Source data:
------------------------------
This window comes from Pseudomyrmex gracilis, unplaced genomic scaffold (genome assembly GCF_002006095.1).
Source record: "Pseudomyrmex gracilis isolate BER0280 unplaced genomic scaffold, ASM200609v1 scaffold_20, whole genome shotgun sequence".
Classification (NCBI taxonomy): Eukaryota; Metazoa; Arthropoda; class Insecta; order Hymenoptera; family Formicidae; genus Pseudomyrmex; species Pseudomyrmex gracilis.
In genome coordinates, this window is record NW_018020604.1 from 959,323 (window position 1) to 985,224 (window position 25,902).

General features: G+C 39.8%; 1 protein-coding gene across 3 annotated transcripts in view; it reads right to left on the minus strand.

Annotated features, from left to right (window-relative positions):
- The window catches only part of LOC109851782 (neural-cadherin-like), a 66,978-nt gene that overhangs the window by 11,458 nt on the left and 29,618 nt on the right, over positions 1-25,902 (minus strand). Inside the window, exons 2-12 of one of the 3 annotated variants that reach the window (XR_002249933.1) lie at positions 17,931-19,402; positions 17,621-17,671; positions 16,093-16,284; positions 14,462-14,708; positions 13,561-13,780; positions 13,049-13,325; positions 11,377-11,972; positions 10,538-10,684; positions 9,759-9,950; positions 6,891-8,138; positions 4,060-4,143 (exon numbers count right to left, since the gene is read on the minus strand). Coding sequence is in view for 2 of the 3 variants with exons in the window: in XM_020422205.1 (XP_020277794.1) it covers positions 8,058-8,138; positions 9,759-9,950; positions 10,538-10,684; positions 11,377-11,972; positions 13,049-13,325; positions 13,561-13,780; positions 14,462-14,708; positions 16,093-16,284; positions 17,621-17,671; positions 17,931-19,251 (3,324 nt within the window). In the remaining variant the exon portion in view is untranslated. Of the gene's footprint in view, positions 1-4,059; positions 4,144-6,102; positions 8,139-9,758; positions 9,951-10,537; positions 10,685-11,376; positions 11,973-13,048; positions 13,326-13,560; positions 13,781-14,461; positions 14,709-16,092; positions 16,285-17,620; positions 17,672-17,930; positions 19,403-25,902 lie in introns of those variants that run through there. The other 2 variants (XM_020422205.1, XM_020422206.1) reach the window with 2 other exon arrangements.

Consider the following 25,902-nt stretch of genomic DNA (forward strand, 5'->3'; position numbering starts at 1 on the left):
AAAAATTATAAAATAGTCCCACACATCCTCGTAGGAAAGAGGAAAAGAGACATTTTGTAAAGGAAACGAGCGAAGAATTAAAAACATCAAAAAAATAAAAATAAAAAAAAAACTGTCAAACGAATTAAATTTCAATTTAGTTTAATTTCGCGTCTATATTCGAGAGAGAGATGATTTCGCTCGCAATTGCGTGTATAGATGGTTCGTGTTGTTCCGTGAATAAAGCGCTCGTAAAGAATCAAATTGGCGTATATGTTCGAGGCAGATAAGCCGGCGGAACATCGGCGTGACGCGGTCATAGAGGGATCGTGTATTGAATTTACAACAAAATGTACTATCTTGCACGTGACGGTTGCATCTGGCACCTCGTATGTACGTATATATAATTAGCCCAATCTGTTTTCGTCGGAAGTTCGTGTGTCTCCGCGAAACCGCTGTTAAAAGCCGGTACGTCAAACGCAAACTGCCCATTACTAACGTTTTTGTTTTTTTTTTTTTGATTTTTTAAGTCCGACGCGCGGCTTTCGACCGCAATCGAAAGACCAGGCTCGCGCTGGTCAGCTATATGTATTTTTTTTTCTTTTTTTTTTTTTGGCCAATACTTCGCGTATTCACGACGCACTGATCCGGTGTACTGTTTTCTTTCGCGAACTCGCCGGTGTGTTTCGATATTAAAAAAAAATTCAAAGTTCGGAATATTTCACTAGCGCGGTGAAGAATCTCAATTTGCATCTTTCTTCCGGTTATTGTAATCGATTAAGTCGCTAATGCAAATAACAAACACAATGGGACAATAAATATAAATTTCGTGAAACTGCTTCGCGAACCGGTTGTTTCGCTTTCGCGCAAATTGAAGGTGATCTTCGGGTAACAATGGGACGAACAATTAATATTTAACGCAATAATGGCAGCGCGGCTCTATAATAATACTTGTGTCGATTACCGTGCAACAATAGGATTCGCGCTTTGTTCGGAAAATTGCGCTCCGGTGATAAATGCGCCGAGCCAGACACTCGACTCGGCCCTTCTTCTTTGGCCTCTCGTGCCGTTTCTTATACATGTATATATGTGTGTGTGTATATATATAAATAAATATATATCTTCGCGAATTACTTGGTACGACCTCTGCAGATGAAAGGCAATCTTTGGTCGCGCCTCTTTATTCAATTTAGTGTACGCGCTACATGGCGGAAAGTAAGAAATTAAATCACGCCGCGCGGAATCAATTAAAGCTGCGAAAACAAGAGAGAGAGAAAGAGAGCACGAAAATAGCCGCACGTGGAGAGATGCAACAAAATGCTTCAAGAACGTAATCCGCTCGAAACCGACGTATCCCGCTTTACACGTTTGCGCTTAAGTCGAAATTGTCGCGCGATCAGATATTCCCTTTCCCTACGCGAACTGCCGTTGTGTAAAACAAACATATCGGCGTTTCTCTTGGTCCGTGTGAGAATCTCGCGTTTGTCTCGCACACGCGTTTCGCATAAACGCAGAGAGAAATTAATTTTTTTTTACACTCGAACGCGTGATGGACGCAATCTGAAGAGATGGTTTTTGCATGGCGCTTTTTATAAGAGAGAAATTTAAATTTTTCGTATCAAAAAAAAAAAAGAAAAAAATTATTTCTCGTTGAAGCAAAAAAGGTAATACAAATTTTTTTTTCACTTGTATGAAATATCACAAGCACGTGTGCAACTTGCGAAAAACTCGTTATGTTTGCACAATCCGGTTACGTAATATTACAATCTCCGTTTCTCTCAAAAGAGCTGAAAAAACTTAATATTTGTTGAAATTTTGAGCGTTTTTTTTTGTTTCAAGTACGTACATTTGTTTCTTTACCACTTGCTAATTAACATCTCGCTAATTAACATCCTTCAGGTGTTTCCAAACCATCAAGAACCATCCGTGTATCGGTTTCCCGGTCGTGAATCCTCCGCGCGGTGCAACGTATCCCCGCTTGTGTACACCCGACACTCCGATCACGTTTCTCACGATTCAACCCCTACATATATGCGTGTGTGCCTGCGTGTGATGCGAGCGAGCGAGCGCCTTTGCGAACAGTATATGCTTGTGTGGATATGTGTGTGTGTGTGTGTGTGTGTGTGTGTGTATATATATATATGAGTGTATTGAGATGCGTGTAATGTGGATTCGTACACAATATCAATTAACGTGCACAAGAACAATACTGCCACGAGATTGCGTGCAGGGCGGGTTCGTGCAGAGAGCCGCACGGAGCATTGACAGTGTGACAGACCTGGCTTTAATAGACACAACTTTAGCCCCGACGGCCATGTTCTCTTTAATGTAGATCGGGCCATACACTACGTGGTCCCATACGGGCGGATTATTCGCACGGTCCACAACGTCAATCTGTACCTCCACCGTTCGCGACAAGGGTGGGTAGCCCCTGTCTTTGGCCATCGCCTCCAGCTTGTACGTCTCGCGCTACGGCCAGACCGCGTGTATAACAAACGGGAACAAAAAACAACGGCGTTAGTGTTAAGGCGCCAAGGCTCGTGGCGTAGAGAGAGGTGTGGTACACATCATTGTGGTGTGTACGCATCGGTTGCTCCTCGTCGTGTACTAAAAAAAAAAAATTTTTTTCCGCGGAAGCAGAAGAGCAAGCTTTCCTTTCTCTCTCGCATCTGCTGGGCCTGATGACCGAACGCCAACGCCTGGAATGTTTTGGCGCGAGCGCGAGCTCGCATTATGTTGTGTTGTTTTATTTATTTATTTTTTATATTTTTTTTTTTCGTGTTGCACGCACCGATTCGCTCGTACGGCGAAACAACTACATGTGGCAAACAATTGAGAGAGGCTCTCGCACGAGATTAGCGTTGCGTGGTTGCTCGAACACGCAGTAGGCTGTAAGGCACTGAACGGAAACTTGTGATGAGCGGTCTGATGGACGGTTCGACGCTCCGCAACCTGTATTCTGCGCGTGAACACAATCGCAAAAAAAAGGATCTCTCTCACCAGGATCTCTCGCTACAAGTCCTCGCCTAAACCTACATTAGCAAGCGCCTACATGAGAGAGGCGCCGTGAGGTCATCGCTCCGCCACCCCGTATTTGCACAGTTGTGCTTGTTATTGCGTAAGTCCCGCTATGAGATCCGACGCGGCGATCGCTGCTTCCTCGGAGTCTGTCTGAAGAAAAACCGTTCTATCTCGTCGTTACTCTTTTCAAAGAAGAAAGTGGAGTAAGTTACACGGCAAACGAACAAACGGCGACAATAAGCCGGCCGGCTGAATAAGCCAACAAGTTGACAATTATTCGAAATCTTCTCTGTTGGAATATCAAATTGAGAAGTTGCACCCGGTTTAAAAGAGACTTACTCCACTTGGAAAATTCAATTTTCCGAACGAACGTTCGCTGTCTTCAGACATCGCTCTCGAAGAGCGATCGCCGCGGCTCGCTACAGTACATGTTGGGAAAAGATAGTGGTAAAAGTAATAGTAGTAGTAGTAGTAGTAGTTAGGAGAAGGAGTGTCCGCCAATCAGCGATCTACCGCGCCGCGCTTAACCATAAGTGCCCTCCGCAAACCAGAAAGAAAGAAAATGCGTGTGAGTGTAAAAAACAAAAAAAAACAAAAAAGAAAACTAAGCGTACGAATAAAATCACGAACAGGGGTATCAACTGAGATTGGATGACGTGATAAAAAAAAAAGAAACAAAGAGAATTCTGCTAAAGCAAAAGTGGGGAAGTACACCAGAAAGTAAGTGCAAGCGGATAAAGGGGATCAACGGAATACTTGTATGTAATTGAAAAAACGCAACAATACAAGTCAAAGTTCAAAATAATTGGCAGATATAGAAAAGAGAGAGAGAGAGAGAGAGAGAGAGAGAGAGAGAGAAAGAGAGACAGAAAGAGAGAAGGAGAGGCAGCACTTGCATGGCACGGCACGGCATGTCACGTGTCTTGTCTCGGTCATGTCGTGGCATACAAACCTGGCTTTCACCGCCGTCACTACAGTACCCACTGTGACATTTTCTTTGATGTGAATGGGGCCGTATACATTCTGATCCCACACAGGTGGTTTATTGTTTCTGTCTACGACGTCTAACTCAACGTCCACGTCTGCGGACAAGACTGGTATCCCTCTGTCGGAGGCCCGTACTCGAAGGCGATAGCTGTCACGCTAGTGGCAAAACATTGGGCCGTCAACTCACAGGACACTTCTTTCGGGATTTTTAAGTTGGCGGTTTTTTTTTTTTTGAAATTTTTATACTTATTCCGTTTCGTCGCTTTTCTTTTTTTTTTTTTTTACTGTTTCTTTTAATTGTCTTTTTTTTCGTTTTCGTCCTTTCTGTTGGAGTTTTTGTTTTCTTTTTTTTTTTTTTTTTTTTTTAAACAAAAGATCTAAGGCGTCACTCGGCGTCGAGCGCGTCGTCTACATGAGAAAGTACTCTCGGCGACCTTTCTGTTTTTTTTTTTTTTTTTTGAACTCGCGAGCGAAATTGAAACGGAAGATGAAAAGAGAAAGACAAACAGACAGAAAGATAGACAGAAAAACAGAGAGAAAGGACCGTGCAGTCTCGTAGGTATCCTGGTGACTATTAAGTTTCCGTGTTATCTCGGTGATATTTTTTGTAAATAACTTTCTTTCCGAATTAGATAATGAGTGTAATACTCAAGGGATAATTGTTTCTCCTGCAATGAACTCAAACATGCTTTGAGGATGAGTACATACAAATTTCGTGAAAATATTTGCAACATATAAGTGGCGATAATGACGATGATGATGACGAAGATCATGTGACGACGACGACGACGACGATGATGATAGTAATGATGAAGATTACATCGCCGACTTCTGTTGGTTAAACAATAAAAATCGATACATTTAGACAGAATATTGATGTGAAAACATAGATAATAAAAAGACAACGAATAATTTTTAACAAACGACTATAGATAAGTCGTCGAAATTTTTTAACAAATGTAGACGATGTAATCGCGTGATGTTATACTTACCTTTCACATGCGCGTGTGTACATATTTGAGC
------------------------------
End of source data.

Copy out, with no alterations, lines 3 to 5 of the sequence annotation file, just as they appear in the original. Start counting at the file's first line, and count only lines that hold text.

Classification (NCBI taxonomy): Eukaryota; Metazoa; Arthropoda; class Insecta; order Hymenoptera; family Formicidae; genus Pseudomyrmex; species Pseudomyrmex gracilis.
In genome coordinates, this window is record NW_018020604.1 from 959,323 (window position 1) to 985,224 (window position 25,902).

General features: G+C 39.8%; 1 protein-coding gene across 3 annotated transcripts in view; it reads right to left on the minus strand.